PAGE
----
FORMER Renault Australia managing director Justin Hocevar has joined Jaguar Land Rover (JLR) Australia as its new sales director.
Mr Hocevar fills the gap created in JLR’s senior leadership team when Andrew Phillips left the company last September after almost two-and-a-half years in the top sales job.
Mr Phillips is now dealer principal at Hornsby BMW in Sydney. He came to JLR from Toyota Australia and has previous experience in the automotive retail sector as chief executive of the Jarvis Group of Companies, overseeing nine dealerships across six brands in South Australia.
Mr Hocevar made a sudden departure from Renault in September last year after leading the French brand in Australia for seven years.
He previously spent 12 years at BMW Group Australia, where he served as national manager of the Mini brand and in various roles for BMW Motorrad including national sales manager, national parts and accessories manager and southern region area manager.
Earlier in his career, Mr Hocevar was an an account executive with Sydney-based advertising firm Marshall Cutting, working on the BMW and NRMA accounts, among others.
Since leaving Renault, Mr Hocevar had worked on a contract basis with automotive retail consulting and outsourcing company Sewells MSXI.
JLR said in a statement that Mr Hocevar’s “career accomplishments and track record of increasing sales will be welcomed” at the company as the two premium British brands enter their next phase of growth with new models on the horizon including the Jaguar E-Pace compact crossover due soon and all-electric I-Pace SUV arriving in October.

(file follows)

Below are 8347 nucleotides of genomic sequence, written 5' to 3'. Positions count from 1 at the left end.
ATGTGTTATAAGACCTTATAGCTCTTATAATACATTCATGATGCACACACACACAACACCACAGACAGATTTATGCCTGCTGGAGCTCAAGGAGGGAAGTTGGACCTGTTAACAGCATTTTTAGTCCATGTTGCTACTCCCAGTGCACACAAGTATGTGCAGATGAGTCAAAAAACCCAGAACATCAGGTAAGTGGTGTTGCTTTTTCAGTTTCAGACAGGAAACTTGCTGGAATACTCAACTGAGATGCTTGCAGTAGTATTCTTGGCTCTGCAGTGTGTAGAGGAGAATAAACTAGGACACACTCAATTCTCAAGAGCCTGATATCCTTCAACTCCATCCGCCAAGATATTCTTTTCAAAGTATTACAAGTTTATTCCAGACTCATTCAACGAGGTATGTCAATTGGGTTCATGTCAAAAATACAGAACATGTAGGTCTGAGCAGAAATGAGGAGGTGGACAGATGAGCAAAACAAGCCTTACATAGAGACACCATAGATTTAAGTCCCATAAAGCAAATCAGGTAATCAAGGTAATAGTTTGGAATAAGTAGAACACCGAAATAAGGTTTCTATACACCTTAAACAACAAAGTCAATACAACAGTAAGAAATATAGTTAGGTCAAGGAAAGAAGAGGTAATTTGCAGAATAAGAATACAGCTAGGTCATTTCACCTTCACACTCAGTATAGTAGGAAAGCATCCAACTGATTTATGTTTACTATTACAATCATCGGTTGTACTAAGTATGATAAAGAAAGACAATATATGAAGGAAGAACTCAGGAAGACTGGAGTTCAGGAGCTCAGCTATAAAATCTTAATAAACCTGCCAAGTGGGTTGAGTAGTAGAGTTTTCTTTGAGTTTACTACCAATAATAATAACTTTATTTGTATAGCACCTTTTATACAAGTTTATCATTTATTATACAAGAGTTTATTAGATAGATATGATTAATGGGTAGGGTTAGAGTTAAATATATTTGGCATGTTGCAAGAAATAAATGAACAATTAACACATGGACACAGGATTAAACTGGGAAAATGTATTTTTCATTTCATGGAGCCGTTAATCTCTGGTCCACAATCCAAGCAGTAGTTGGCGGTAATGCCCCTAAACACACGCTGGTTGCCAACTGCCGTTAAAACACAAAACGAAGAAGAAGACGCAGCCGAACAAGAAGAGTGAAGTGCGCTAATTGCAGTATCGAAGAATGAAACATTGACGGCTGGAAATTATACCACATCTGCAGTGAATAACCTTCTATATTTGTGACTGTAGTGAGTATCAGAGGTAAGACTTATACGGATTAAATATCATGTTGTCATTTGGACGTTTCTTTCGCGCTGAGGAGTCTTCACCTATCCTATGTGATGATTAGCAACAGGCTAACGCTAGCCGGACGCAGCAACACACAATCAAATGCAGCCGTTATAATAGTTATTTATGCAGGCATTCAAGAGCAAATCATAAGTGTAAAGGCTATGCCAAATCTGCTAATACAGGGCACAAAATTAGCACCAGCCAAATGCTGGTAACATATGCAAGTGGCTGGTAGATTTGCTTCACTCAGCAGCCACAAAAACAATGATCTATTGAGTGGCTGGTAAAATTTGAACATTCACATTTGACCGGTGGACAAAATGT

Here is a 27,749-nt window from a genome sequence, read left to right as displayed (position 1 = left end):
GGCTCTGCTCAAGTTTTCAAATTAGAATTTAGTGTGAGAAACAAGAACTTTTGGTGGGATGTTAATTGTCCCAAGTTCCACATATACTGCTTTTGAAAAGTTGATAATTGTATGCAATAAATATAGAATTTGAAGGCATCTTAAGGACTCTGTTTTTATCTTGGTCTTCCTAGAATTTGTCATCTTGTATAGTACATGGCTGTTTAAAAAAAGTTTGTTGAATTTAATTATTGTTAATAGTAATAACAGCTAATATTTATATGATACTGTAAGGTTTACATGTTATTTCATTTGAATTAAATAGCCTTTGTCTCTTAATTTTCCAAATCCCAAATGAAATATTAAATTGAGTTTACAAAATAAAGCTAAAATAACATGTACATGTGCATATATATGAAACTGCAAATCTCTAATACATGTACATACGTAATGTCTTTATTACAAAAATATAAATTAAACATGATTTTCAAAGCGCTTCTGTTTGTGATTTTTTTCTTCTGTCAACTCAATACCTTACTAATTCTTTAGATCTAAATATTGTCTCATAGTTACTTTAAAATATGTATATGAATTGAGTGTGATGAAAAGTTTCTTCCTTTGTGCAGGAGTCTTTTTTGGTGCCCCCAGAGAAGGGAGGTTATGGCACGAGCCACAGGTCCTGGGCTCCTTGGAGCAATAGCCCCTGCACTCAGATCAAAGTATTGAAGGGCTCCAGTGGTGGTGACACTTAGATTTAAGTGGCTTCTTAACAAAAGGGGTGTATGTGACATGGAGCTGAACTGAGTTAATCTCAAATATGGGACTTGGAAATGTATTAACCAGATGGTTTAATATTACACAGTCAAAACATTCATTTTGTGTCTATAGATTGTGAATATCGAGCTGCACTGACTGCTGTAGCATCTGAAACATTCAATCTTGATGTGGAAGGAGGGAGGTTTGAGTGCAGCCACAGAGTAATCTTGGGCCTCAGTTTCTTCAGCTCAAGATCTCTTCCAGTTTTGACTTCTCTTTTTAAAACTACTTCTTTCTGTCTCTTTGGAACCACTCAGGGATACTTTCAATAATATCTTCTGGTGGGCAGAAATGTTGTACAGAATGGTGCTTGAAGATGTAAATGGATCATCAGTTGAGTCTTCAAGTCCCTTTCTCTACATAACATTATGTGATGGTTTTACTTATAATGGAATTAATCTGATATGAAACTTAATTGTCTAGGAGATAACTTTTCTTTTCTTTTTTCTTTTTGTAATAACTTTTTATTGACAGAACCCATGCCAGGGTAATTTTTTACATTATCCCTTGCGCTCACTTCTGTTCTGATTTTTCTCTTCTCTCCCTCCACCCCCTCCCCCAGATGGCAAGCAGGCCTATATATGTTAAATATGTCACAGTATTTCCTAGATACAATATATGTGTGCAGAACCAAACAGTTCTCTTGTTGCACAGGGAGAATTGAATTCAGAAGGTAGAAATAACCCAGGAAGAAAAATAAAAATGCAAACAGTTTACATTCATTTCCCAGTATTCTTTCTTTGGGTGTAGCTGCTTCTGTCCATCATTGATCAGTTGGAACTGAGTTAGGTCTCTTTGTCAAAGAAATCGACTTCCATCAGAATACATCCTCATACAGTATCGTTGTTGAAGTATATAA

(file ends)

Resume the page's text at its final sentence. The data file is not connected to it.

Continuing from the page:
Plug-in hybrid versions of the Range Rover and Range Rover Sport will also launch this year as JLR focuses more heavily on alternative powertrains across its model range.
Mr Hocevar’s shock departure last September came just 11 days after head of alliance partner Nissan, Richard Emery, left in similarly sudden circumstances.
As GoAuto reported exclusively at the time, Mr Hocevar said he did not leave the company on bad terms and that he proud of his achievements, pointing to growth in brand image, sales, the dealer network and a variety of other factors.
“Both going in and having transitioned the company from importer to wholly owned subsidiary, I always had a good feel for my term in the role,” he said. “It’s not unusual for senior executive roles to be cycled every three to five years.”
As such, he said it was “foreseeable” that the company would eventually look for a fresh perspective brought by another senior executive – in this case, former Suzuki Australia director of automobiles Andrew Moore, who started a few weeks later.
By Terry Martin